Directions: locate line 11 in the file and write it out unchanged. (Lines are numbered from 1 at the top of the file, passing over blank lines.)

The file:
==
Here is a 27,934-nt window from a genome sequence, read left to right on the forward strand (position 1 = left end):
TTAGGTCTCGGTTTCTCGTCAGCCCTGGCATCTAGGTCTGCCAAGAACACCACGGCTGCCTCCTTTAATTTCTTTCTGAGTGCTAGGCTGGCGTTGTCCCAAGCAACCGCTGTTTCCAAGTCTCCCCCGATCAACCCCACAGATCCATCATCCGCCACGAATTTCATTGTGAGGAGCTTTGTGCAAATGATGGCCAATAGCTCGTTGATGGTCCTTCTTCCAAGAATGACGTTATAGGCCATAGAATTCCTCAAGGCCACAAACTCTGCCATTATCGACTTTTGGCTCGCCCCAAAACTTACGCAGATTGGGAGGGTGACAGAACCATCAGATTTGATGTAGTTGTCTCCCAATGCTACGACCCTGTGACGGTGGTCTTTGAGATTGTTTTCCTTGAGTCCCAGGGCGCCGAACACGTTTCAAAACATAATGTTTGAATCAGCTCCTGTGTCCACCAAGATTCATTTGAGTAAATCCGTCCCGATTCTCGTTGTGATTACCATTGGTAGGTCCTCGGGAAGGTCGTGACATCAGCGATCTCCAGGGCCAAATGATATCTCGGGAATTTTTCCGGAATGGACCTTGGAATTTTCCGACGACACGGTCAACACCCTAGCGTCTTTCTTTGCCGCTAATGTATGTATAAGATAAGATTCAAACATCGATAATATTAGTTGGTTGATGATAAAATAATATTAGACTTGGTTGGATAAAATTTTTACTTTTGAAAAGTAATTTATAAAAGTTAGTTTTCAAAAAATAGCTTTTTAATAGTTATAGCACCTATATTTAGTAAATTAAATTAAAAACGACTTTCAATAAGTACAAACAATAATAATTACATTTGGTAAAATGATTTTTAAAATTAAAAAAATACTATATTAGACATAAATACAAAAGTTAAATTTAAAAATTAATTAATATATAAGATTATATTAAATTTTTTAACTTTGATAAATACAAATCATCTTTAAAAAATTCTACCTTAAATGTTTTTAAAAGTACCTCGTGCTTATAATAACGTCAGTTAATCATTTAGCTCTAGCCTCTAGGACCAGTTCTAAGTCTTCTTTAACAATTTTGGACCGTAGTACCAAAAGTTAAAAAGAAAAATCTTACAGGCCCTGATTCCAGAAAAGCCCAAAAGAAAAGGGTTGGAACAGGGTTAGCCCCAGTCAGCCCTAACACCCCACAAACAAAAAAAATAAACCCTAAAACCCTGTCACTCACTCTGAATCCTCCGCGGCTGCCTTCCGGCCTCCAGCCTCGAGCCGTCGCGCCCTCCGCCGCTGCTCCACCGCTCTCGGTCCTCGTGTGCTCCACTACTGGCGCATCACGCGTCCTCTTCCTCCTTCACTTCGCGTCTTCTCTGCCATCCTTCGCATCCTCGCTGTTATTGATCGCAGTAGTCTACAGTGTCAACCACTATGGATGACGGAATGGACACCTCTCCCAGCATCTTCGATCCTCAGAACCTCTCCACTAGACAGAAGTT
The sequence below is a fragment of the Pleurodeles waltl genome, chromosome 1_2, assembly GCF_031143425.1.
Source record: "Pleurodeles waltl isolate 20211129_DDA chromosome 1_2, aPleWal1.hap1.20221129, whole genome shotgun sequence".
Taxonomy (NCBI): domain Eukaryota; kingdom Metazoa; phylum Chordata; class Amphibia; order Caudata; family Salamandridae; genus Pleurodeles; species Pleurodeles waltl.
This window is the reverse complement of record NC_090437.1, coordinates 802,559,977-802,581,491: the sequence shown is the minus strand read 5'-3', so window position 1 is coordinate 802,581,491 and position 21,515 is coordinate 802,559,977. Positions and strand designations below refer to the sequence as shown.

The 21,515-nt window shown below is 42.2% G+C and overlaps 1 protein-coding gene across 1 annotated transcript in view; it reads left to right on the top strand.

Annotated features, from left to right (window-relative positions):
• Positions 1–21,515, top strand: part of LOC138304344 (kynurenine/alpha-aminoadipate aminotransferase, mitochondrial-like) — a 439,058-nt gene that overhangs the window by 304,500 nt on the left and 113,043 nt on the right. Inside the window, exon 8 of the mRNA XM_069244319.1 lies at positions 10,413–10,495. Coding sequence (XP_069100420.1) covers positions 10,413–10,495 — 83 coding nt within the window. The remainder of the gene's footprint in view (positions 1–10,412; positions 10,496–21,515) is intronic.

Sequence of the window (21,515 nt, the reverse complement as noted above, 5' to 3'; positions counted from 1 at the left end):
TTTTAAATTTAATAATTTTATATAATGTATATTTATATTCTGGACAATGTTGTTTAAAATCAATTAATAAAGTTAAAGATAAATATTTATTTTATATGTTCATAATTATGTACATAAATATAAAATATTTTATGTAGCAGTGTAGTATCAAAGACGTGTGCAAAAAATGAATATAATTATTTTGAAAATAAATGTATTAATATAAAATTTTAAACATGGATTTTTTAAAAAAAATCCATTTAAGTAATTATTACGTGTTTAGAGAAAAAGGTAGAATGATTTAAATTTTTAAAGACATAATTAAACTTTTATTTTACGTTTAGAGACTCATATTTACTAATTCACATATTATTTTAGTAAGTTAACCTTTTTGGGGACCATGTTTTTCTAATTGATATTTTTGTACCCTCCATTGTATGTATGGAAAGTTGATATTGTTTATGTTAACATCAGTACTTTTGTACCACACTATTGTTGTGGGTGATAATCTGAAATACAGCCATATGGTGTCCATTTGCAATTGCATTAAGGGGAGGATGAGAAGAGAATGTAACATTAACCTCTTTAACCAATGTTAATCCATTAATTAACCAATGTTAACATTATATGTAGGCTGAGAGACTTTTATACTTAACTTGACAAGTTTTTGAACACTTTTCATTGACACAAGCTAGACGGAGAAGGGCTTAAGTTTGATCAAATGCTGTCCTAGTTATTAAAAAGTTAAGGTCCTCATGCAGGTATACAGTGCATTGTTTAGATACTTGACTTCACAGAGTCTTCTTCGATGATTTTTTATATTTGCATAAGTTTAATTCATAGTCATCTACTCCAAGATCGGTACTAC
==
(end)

TTTTAAATTTAATAATTTTATATAATGTATATTTATATTCTGGACAATGTTGTTTAAAATCAATTAATAAAGTTAAAGATAAATATTTATTTTATATGTTCATAATTATGTACATAAATATAAAATATTTTATGTAGCAGTGTAGTATCAAAGACGTGTGCAAAAAATGAATATAATTATTTTGAAAATAAATGTATTAATATAAAATTTTAAACATGGATTTTTTAAAAAAAATCCATTTAAGTAATTATTACGTGTTTAGAGAAAAAGGTAGAATGATTTAAATTTTTAAAGACATAATTAAACTTTTATTTTACGTTTAGAGACTCATATTTACTAATTCACATATTATTTTAGTAAGTTAACCTTTTTGGGGACCATGTTTTTCTAATTGATATTTTTGTACCCTCCATTGTATGTATGGAAAGTTGATATTGTTTATGTTAACATCAGTACTTTTGTACCACACTATTGTTGTGGGTGATAATCTGAAATACAGCCATATGGTGTCCATTTGCAATTGCATTAAGGGGAGGATGAGAAGAGAATGTAACATTAACCTCTTTAACCAATGTTAATCCATTAATTAACCAATGTTAACATTATATGTAGGCTGAGAGACTTTTATACTTAACTTGACAAGTTTTTGAACACTTTTCATTGACACAAGCTAGACGGAGAAGGGCTTAAGTTTGATCAAATGCTGTCCTAGTTATTAAAAAGTTAAGGTCCTCATGCAGGTATACAGTGCATTGTTTAGATACTTGACTTCACAGAGTCTTCTTCGATGATTTTTTATATTTGCATAAGTTTAATTCATAGTCATCTACTCCAAGATCGGTACTAC